Do You Know, That A Cow Chews Its Cud?
Thousands of years ago, there were certain animals who could not protect themselves against their stranger, fiercer enemies. In order to survive, they developed a special way of eating. They would snatch some food whenever possible, swallow it hastily without chewing and run away to hide. Later on when in hiding place, sitting calmly, they would chew the food at their leisure!
Our “Cud-chewing” animals are descended from these and are called “Ruminantia”. It so happens that almost the entire mammals that are most useful to man are Ruminantia. These include sheep, goats, camels, cows, llamas, deer, antelopes, and so on.
A ruminant like cow makes it possible to chew its cud. A ruminant has a complicated stomach with five compartments. These compartments are: the paunch or rumen, the honeycomb bag or reticulum, the many plies or omasum, the true stomach or abomasum, and the intestine. In each of these compartments of stomach some-thing difference is done to the food. After the food is swallowed, it is made into a coarse pellet and goes into the paunch. This is the largest compartment. In this compartment the food is moistened, and softened. It then passes into the honeycomb or reticulum. The food is made into balls or “cuds” of a convenient size.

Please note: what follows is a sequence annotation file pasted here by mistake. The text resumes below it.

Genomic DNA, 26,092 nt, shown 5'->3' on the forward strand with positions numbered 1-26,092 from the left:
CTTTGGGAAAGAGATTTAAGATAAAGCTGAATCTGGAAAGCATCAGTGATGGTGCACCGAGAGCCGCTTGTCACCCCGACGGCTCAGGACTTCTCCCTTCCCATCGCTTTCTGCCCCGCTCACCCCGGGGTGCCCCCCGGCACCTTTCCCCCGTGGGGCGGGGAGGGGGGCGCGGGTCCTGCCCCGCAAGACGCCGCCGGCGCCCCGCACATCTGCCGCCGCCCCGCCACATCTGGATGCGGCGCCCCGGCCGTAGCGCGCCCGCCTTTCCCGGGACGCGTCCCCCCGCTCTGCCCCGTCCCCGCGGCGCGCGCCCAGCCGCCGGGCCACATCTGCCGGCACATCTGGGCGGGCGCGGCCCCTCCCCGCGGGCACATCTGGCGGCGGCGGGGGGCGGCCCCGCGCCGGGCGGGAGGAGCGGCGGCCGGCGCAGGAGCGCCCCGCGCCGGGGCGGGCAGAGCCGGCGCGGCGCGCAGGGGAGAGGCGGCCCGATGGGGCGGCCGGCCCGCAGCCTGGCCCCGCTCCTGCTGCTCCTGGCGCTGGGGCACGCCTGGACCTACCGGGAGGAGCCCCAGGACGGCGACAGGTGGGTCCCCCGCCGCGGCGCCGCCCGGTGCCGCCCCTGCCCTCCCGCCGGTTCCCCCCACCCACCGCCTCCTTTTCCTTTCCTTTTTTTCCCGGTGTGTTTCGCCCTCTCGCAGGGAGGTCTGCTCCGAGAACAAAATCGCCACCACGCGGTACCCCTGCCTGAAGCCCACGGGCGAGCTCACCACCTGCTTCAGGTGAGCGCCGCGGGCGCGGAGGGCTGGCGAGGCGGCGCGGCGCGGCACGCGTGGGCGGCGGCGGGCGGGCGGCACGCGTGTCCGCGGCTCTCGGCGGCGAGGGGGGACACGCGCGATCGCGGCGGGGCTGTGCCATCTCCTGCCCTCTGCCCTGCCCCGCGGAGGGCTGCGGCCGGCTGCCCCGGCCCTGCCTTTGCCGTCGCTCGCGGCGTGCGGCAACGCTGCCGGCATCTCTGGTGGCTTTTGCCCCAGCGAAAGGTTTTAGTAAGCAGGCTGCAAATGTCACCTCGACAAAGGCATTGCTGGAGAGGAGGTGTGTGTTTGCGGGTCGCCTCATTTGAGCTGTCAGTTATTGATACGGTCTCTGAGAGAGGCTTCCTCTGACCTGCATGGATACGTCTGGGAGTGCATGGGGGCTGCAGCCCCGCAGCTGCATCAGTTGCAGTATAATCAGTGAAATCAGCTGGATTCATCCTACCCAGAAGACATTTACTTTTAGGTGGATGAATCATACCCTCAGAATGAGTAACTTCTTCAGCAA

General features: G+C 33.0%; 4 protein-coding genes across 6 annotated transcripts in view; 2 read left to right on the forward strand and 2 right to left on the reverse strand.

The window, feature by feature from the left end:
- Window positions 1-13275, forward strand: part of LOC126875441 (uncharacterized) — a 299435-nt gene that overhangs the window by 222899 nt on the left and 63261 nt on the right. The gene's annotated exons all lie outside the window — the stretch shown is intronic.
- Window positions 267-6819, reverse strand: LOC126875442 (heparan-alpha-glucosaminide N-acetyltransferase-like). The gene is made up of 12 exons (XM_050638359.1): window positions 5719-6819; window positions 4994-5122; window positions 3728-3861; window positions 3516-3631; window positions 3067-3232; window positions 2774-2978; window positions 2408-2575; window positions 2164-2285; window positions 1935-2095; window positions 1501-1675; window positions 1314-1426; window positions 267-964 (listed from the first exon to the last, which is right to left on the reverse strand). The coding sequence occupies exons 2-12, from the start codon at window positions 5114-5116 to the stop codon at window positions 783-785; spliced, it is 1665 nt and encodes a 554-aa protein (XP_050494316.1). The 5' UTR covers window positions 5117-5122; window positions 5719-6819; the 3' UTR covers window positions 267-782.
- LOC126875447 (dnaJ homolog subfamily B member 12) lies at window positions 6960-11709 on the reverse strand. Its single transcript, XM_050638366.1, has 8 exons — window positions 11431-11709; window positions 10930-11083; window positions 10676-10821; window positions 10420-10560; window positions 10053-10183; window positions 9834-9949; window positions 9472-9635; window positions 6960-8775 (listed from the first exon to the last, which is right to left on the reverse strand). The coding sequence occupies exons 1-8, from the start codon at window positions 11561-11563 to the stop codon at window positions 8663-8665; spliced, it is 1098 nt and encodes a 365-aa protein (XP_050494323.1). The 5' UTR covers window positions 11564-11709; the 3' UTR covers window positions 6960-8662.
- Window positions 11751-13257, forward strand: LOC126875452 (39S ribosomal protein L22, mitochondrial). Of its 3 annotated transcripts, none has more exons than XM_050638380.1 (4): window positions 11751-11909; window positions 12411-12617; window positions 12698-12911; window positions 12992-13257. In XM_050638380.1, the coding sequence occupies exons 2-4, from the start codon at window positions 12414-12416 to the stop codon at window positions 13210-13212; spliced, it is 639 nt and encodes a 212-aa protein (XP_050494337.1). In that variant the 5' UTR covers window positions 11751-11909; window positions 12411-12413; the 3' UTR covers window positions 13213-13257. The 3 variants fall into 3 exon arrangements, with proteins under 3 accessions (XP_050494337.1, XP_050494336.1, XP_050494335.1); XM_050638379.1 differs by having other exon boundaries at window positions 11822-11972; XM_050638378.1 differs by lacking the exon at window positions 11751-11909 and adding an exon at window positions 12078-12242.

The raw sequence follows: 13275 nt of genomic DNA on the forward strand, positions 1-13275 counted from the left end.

After a ruminant has eaten, it usually lies down or rests quietly somewhere. Now it regurgitates the food from the reticulum back into the mouth. Nov the ruminant chews the cud for the first time. The food is chewed and swallowed again. This food now goes into the many plies, or third stomach. From here the food into the actual stomach. The process of digestion takes place here. The camels do not have this third stomach.
The cows do not have teeth in the upper jaw. The gum is in the form of a tough pad. This pad holds grass down across the edges of the lower front teeth. The cow uses a sideways motion of the head while grazing to cut off the grass in the manner.